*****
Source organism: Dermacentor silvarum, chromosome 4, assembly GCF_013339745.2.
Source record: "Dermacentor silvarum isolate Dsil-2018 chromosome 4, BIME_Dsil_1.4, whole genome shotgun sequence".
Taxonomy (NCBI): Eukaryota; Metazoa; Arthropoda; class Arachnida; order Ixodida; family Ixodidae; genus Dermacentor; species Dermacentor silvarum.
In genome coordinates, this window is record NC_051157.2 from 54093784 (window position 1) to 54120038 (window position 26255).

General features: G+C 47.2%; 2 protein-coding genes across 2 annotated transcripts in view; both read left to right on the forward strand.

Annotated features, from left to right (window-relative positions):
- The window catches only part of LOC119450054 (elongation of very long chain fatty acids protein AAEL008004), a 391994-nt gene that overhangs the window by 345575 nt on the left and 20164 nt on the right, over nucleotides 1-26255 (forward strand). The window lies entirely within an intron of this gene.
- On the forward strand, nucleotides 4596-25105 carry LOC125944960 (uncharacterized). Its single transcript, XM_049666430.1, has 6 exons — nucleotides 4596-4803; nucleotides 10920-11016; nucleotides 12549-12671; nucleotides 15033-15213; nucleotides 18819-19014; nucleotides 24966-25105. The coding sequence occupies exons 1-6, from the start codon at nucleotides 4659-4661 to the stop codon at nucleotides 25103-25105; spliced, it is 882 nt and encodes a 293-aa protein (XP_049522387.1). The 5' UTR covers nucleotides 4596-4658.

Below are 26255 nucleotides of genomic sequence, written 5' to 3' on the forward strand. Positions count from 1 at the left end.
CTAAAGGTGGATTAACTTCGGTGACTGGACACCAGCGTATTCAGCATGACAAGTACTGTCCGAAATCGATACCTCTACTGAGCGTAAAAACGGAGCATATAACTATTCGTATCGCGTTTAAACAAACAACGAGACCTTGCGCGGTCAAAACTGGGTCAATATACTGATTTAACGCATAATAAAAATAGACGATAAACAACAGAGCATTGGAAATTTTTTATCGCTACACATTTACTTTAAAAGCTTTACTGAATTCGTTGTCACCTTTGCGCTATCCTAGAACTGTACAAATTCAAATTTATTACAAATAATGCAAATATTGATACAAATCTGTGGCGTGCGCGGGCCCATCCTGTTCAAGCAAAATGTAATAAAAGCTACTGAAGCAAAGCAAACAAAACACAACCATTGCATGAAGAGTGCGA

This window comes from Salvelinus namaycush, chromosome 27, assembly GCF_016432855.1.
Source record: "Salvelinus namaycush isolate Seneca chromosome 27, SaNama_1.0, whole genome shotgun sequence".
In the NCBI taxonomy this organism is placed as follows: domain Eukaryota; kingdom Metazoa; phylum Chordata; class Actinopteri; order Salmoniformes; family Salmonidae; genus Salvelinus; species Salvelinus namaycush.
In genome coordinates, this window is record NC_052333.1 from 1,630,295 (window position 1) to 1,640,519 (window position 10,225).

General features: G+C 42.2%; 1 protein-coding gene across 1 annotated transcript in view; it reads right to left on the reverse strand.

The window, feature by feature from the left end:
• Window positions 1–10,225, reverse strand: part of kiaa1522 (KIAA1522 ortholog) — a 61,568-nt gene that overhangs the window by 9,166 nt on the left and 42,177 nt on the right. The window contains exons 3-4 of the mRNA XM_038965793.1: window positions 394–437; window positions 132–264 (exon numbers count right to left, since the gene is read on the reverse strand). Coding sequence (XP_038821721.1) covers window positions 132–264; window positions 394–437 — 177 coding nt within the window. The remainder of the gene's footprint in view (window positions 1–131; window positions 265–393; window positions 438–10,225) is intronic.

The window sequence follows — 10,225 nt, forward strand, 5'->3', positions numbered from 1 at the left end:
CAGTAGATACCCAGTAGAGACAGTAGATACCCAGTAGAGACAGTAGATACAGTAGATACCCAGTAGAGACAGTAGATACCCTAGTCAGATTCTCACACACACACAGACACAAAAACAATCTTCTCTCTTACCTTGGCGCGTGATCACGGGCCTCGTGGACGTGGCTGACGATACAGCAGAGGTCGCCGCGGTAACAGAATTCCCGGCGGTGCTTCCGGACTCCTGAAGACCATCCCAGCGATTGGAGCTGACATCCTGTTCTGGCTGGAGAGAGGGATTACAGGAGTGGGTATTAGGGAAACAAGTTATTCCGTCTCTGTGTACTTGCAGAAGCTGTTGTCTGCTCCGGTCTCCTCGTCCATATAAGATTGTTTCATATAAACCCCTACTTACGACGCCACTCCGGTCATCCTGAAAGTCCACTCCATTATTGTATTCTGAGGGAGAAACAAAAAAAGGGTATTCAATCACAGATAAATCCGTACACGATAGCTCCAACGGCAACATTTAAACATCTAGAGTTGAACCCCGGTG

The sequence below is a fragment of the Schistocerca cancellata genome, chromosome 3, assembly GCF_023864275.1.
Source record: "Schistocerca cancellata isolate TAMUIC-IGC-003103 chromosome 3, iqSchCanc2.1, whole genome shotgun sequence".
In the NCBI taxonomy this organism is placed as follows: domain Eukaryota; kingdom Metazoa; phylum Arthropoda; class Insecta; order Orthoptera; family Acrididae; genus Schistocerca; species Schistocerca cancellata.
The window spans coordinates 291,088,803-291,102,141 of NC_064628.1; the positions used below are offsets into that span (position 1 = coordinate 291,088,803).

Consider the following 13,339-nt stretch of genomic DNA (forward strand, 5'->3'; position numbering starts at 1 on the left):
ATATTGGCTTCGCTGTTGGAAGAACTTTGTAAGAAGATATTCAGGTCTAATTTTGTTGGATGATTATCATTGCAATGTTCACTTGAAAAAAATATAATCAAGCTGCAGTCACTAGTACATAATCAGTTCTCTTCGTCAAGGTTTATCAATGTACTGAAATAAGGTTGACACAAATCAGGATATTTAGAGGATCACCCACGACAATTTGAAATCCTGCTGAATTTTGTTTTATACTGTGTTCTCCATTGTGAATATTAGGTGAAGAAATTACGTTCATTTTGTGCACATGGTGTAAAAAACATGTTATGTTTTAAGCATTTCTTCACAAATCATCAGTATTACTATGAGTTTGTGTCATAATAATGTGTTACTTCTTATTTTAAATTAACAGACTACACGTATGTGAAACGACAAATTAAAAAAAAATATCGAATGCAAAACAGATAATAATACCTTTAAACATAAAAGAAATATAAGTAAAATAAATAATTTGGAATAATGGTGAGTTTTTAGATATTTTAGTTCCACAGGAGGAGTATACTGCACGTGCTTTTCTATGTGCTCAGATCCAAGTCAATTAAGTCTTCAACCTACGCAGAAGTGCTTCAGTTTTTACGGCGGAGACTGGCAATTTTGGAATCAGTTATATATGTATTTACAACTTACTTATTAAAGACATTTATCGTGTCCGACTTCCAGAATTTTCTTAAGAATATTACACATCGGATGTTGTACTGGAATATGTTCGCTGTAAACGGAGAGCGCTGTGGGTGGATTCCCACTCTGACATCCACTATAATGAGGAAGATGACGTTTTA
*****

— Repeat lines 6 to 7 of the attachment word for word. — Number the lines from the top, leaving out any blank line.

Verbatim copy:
Annotated features, from left to right (window-relative positions):
- The window catches only part of LOC119450054 (elongation of very long chain fatty acids protein AAEL008004), a 391994-nt gene that overhangs the window by 345575 nt on the left and 20164 nt on the right, over nucleotides 1-26255 (forward strand). The window lies entirely within an intron of this gene.